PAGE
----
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Average Pregnancy Length Shorter in the US Than European Countries

A parent holding a baby's hand.
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A new study has found that the average pregnancy length in the United States (US) is shorter than in European countries. The research, led by Boston University School of Public Health (BUSPH) and Harvard Medical School, is published in PLOS One.

Analyzing gestational age patterns and timings of births

Hospital organizational structures and staffing differ across various regions of the world, which may impact pregnancy and birthing processes, in addition to pregnancy outcomes. A collaborative research study has analyzed gestational age patterns and timings of both home and hospital births to understand these differences in greater detail.

The researchers, including Professor Rachel Rowe from Oxford Population Health’s National Perinatal Epidemiology Unit (NPEU), focused their study on three countries: the US – where most women are cared for by obstetricians – and England and the Netherlands, where pregnancy care is primarily provided by midwives, with further support offered by obstetrics if required.

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“For overall gestational age comparisons, we drew on national birth cohorts from the US (1990, 2014 and 2020), the Netherlands (2014 and 2020) and England (2020). Birth timing data was drawn from national data from the US (2014 and 2020), the Netherlands (2014) and from a large representative sample from England (2008–10). We compared timing of births by hour of the day in hospital and home births in all three countries,” the authors write. In total, data on over 3.8 million births in the US, 156,000 births in the Netherlands and over 56,000 births in England were assessed.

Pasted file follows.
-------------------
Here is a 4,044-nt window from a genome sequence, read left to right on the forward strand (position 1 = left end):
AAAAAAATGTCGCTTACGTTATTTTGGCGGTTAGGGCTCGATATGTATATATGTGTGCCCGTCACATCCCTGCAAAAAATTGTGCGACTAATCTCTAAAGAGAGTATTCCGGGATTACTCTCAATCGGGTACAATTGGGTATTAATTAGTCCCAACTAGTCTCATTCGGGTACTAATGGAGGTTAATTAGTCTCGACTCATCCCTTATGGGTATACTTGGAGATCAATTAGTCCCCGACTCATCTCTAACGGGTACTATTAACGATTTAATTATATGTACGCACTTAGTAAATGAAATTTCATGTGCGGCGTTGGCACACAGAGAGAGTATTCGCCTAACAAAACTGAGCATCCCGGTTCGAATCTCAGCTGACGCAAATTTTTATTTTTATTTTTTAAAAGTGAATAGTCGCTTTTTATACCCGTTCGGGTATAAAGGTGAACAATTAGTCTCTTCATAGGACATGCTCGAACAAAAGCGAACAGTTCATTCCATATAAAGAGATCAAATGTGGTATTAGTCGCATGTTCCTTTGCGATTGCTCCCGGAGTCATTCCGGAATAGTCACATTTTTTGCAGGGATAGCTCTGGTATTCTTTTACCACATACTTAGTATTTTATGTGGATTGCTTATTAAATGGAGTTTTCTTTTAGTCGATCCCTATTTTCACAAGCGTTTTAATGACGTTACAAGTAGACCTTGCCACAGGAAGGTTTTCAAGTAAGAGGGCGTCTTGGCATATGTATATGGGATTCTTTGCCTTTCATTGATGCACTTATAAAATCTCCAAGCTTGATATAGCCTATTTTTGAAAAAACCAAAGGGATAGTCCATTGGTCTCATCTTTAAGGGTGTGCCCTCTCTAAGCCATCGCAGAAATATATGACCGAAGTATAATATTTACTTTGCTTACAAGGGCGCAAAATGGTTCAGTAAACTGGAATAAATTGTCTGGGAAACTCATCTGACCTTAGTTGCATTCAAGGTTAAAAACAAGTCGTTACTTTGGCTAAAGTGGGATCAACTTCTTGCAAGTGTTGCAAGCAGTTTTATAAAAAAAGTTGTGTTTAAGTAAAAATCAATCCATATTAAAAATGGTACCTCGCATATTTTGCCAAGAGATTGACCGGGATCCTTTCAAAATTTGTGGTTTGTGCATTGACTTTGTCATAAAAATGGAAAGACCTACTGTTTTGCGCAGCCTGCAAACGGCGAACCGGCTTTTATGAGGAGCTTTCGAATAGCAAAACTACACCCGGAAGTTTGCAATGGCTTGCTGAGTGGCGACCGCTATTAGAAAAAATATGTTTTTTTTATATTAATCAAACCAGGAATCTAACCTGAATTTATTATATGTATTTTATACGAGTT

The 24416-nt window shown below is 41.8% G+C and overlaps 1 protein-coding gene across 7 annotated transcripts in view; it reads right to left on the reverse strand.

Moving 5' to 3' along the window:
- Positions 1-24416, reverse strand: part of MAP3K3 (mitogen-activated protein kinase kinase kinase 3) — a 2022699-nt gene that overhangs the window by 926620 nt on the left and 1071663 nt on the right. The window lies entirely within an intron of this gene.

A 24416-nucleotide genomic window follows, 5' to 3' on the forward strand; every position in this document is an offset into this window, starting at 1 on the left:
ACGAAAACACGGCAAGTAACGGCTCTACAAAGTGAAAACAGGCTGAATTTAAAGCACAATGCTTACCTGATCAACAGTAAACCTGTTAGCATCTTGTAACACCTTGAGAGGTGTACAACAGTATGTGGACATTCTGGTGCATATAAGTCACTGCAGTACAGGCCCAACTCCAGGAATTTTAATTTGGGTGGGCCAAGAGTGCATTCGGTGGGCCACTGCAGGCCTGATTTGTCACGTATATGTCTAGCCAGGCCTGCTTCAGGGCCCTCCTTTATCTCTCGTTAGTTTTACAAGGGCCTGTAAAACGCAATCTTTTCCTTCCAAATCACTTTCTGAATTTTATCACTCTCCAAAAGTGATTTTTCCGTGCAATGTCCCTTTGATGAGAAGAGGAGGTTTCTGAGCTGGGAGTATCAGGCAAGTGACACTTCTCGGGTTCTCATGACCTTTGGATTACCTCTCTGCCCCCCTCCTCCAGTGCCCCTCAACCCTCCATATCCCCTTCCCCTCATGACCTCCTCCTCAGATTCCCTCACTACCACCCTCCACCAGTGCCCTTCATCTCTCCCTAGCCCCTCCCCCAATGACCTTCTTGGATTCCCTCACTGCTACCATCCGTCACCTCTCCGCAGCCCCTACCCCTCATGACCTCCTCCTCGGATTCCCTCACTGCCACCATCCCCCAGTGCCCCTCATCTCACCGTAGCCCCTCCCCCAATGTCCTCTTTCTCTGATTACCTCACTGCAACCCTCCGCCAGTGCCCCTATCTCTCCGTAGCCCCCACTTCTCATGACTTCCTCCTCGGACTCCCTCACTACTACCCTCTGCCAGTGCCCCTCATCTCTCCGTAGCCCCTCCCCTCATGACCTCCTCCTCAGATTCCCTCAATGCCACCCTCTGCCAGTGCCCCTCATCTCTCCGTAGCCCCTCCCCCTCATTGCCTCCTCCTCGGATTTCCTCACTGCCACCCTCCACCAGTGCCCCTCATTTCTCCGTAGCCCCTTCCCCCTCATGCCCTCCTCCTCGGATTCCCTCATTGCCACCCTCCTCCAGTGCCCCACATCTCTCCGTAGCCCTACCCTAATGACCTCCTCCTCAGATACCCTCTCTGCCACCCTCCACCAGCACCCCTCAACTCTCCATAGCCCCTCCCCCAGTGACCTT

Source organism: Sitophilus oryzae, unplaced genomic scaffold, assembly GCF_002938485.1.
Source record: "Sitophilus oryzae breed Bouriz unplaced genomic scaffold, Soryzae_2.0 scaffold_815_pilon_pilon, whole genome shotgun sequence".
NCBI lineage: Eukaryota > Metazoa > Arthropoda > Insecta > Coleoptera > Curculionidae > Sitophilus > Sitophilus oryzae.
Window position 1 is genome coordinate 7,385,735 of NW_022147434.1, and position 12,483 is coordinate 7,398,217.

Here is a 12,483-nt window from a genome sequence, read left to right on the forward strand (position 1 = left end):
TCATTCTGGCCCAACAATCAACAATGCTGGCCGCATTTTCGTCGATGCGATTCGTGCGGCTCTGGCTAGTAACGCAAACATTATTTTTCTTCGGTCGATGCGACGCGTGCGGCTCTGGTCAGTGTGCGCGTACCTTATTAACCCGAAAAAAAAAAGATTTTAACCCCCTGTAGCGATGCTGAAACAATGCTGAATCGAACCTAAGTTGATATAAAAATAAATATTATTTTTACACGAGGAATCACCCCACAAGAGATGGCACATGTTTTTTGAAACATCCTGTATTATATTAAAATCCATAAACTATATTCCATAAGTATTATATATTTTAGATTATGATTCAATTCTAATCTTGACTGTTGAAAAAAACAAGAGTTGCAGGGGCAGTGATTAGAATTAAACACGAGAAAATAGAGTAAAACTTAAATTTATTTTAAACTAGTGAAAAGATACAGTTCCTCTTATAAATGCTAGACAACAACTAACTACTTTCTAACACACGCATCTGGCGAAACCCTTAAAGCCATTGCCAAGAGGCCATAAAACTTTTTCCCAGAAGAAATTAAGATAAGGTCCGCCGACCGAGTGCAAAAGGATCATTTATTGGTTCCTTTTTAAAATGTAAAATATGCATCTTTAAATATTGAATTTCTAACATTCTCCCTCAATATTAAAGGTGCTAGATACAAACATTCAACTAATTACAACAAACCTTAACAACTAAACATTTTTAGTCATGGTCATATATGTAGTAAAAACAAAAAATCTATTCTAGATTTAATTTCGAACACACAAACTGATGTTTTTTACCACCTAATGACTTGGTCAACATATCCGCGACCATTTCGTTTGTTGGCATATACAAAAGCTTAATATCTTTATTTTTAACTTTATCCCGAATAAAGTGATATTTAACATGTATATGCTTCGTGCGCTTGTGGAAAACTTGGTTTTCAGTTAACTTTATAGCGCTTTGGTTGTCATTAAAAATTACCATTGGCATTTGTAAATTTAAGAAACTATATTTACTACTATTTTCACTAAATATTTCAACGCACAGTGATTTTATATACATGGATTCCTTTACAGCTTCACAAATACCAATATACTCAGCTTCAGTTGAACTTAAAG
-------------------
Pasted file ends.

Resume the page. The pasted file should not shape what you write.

Shorter pregnancy length in the US

Rowe and colleagues found that, in the US, the average gestational age distribution declined by more than half a week between 1990 (39.1 weeks) and 2020 (38.5 weeks). In parallel, 76% of births in the US occurred prior to 40 weeks, compared to 60% in England and 56% in the Netherlands.

“The gestational age distribution and timing of home births was comparable in the three countries. Home births peaked in early morning between 2:00 am and 5:00 am. In England and the Netherlands, hospital spontaneous vaginal births showed a generally similar timing pattern to home births. In the US, the pattern was reversed with a prolonged peak of spontaneous vaginal hospital births between 8:00 am to 5:00 pm,” say the authors.

A lesson to be learned

The researchers state that this is the first international study to analyze large datasets in order to compare gestational age and birth timing in three high-income countries. Most previous research has focused largely on data obtained from individual hospitals or countries. “Dr. Eugene Declercq and I first noticed similarities and differences in patterns of the timing of birth in the US and in our birthplace data at a conference several years ago. It's gratifying to see these differences and others illuminated in this paper, as one possible contributing factor to the poorer birth outcomes we see in the US,” Rowe says.

Declercq, a professor in community health sciences at BUSPH and professor in obstetrics and gynecology at Boston University Chobanian and Avedisian School of Medicine, is the study’s first author. He adds, “Our multi-country analysis shows that the US is an outlier in gestational age distribution and timing of low-intervention hospital births.”

He notes that “there is a lesson to be learned” from countries that have more positive maternity outcomes than the US, suggesting that hospital staffing and operational plans “conform more closely to the natural patterns of birth timing and gestational age, rather than try to have birth timing fit organizational needs.”

This article is a rework of a press release issued by the Oxford Population Health’s National Perinatal Epidemiology Unit (NPEU). Material has been edited for length and content.

Reference: Declercq E, Wolterink A, Rowe R, et al. The natural pattern of birth timing and gestational age in the US compared to England, and the Netherlands. PLOS ONE. 2023;18(1):e0278856. doi:10.1371/journal.pone.0278856.